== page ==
P&G’s Olympics Routine Goes Big on Digital

Augmented reality gets surprisingly little action, though

If Procter & Gamble’s beauty product sales don’t score well during the Olympics, it won’t be due to a lackluster digital effort. The CPG giant seems to be making good on its recent vow to cut costs by focusing more on digital marketing and less on broadcast advertising.

In one facet of a multitiered initiative, P&G is sponsoring E!’s dedicated online and iPad video coverage of the London Games. The company bought the re-skin ad on the eonline.com homepage, and viewers who click through are taken to the company’s Facebook page, where they can use a “Make Waves” app that's meant to create a virtual audience “wave,” as seen in sports stadiums in recent decades. Also at eonline.com, P&G product lines Olay, Crest 3D White and Cover Girl appear in pre-roll ads for video coverage of the games.

In addition, there are two 30-second London-based videos that are dedicated to E!’s iPad app. P&G brands Pantene, Clairol, Cover Girl and Crest 3D White are getting extension play in these brief-but-playful reports. The brands are mentioned by E! talent during the spots, and their logos appear at the end.

P&G's Olympics effort doesn't ignore social. Facebook pages for the aforementioned beauty brands are filled with photos and posts about the goings-on in London. Last week, social media managers for Cover Girl, Pantene and Olay changed the brands’ profile and cover photos to Olympics-themed images. The CPG firm's Facebook pages for Latinos and Romania are also in the spirit of the games.

The same is true for P&G’s Twitter pages. Pantene, in particular, is pushing its spokesperson deal with U.S. Olympic swimming hopeful Natalie Coughlin, buying a promoted tweet on Twitter to push a YouTube video featuring the athlete.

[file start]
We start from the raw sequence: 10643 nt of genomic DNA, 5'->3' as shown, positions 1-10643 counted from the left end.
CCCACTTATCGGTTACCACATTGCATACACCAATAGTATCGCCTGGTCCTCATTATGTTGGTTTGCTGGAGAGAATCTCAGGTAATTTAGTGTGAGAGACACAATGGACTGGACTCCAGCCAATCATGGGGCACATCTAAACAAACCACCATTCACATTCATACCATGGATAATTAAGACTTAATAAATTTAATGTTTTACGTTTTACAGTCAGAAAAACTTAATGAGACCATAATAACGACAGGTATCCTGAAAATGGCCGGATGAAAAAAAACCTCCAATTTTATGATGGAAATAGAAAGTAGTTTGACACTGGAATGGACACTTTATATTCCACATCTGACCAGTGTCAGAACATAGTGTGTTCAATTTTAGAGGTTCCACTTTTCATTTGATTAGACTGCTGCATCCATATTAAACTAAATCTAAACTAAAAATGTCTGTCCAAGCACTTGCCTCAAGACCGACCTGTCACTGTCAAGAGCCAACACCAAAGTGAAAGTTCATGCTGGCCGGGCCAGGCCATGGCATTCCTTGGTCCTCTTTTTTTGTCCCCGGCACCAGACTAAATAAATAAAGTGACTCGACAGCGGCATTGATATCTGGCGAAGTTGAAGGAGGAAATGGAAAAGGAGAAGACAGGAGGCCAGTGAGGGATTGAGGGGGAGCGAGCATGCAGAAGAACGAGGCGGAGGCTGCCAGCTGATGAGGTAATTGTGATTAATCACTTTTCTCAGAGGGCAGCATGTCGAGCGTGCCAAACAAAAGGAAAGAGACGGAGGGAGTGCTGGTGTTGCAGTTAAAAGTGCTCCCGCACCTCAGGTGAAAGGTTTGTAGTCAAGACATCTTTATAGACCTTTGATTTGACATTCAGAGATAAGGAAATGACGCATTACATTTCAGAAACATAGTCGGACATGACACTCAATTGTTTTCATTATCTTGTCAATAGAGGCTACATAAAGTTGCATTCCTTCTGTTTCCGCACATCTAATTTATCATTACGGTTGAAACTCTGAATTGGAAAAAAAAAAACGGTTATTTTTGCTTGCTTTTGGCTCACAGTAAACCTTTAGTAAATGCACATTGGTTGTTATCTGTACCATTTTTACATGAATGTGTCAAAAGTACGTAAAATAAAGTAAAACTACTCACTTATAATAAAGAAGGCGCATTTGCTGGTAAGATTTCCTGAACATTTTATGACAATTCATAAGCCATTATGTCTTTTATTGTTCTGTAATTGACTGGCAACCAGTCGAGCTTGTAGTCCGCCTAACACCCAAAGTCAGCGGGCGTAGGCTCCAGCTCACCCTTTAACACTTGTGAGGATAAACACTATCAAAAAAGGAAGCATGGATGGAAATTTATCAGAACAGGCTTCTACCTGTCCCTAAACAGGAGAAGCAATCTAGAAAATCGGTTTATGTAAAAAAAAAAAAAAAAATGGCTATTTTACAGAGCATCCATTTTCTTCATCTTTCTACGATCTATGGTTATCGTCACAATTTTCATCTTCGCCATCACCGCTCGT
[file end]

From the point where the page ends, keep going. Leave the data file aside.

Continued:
Augmented Reality MIA During Games

While P&G has tested augmented reality (AR) advertising in recent years, there's surprisingly little activity on this front during the summer games from the brand and its competitors. The packaged-goods firm's cosmetic products would seem ripe for AR, an emerging marketing space that has supplanted social media and mobile as the “next big thing” in some circles.

AR combines consumers’ location—normally away from home—with computer-generated sound, video, graphics and/or GPS data. The experience centers on overlaying a person’s real setting with digital components as seen on devices such as smartphones or tablets. In a nutshell, the idea provides brands with marketing opportunities that are both mobile and interactive, while catching the imagination of consumers in a provocative fashion.

Street-side virtual makeovers brought to you by P&G's Cover Girl and Olay, anyone?

At any rate, during the 2010 Winter Olympics, Yahoo ran an AR effort called “Fancouver” in downtown Vancouver. And this past New Year’s Eve, Nivea orchestrated an augmented reality stint in Times Square New York City. People could plant kisses and view their smooches via an augmented reality screen, said Marci Weisler, COO of tech firm EachScape, which helped put on the marketing event.

Weisler suggested that brands might be missing an opportunity by not using AR to break through the media clutter during the media-noisy summer games.

“I think you could definitely create some pretty buzzworthy opportunities if you got creative in the development of it,” she said. “Particularly if it’s something interesting that is—given the context of the Olympics or something like the Super Bowl—not just for the people at the event. If viewers at home can use their phones to do something and bring the games to life, that to me could be very interesting.”

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